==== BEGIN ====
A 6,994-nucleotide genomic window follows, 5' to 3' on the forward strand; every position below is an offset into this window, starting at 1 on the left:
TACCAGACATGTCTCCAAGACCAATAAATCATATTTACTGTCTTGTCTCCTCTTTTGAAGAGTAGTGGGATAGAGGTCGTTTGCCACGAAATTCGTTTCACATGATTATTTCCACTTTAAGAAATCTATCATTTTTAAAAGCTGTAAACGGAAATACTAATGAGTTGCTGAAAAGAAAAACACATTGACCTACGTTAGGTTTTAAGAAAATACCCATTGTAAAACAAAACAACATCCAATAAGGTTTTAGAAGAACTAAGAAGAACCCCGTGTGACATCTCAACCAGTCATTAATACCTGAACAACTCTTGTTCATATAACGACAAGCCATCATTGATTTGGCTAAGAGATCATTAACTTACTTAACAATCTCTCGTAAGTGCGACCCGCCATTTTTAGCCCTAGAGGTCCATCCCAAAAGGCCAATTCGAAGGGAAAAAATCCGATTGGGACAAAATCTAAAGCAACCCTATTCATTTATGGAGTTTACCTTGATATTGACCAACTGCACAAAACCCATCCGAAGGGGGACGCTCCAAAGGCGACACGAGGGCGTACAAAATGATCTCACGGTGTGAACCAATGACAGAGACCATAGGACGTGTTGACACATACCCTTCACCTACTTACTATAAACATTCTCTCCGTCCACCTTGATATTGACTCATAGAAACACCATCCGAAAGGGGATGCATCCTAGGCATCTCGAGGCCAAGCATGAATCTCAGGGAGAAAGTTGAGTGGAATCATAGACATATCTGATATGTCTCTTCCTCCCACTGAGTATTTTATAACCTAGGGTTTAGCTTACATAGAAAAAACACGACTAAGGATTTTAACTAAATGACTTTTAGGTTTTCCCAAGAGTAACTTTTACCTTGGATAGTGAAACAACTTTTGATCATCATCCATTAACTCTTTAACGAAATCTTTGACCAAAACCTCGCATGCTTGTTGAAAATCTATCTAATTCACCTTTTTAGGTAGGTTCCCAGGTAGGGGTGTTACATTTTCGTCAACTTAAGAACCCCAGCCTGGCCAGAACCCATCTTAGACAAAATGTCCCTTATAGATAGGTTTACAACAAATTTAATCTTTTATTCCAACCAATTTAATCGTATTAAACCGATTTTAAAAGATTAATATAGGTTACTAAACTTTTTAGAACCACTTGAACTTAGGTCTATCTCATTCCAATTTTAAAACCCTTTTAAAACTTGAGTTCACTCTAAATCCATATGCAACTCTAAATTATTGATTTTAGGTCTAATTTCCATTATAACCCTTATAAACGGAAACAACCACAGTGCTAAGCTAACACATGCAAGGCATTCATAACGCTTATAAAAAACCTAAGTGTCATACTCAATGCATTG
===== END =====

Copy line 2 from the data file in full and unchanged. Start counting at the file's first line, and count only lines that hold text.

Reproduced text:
TACCAGACATGTCTCCAAGACCAATAAATCATATTTACTGTCTTGTCTCCTCTTTTGAAGAGTAGTGGGATAGAGGTCGTTTGCCACGAAATTCGTTTCACATGATTATTTCCACTTTAAGAAATCTATCATTTTTAAAAGCTGTAAACGGAAATACTAATGAGTTGCTGAAAAGAAAAACACATTGACCTACGTTAGGTTTTAAGAAAATACCCATTGTAAAACAAAACAACATCCAATAAGGTTTTAGAAGAACTAAGAAGAACCCCGTGTGACATCTCAACCAGTCATTAATACCTGAACAACTCTTGTTCATATAACGACAAGCCATCATTGATTTGGCTAAGAGATCATTAACTTACTTAACAATCTCTCGTAAGTGCGACCCGCCATTTTTAGCCCTAGAGGTCCATCCCAAAAGGCCAATTCGAAGGGAAAAAATCCGATTGGGACAAAATCTAAAGCAACCCTATTCATTTATGGAGTTTACCTTGATATTGACCAACTGCACAAAACCCATCCGAAGGGGGACGCTCCAAAGGCGACACGAGGGCGTACAAAATGATCTCACGGTGTGAACCAATGACAGAGACCATAGGACGTGTTGACACATACCCTTCACCTACTTACTATAAACATTCTCTCCGTCCACCTTGATATTGACTCATAGAAACACCATCCGAAAGGGGATGCATCCTAGGCATCTCGAGGCCAAGCATGAATCTCAGGGAGAAAGTTGAGTGGAATCATAGACATATCTGATATGTCTCTTCCTCCCACTGAGTATTTTATAACCTAGGGTTTAGCTTACATAGAAAAAACACGACTAAGGATTTTAACTAAATGACTTTTAGGTTTTCCCAAGAGTAACTTTTACCTTGGATAGTGAAACAACTTTTGATCATCATCCATTAACTCTTTAACGAAATCTTTGACCAAAACCTCGCATGCTTGTTGAAAATCTATCTAATTCACCTTTTTAGGTAGGTTCCCAGGTAGGGGTGTTACATTTTCGTCAACTTAAGAACCCCAGCCTGGCCAGAACCCATCTTAGACAAAATGTCCCTTATAGATAGGTTTACAACAAATTTAATCTTTTATTCCAACCAATTTAATCGTATTAAACCGATTTTAAAAGATTAATATAGGTTACTAAACTTTTTAGAACCACTTGAACTTAGGTCTATCTCATTCCAATTTTAAAACCCTTTTAAAACTTGAGTTCACTCTAAATCCATATGCAACTCTAAATTATTGATTTTAGGTCTAATTTCCATTATAACCCTTATAAACGGAAACAACCACAGTGCTAAGCTAACACATGCAAGGCATTCATAACGCTTATAAAAAACCTAAGTGTCATACTCAATGCATTG